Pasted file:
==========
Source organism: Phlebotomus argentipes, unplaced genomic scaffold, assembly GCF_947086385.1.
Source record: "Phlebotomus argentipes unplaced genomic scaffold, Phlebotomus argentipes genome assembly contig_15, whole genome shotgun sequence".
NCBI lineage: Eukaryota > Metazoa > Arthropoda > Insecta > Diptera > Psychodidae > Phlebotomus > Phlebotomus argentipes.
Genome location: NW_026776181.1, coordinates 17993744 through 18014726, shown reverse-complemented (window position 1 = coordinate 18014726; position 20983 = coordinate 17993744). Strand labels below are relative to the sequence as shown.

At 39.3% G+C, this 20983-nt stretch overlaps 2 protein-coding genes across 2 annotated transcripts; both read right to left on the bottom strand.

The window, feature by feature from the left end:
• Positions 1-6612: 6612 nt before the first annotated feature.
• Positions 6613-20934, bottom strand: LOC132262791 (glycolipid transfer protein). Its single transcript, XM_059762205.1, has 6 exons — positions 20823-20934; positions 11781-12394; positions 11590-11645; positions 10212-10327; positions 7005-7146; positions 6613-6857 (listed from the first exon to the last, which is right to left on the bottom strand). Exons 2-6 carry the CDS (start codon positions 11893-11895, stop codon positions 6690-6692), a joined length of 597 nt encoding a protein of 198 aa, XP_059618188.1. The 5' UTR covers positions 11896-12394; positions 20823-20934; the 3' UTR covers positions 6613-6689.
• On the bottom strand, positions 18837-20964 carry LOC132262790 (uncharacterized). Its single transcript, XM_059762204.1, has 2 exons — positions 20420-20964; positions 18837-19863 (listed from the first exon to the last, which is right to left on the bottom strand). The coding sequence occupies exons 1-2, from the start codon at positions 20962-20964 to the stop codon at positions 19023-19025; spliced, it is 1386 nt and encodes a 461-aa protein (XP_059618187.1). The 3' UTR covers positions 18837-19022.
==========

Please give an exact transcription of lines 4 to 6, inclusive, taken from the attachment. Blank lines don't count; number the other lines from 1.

Genome location: NW_026776181.1, coordinates 17993744 through 18014726, shown reverse-complemented (window position 1 = coordinate 18014726; position 20983 = coordinate 17993744). Strand labels below are relative to the sequence as shown.

At 39.3% G+C, this 20983-nt stretch overlaps 2 protein-coding genes across 2 annotated transcripts; both read right to left on the bottom strand.

The window, feature by feature from the left end: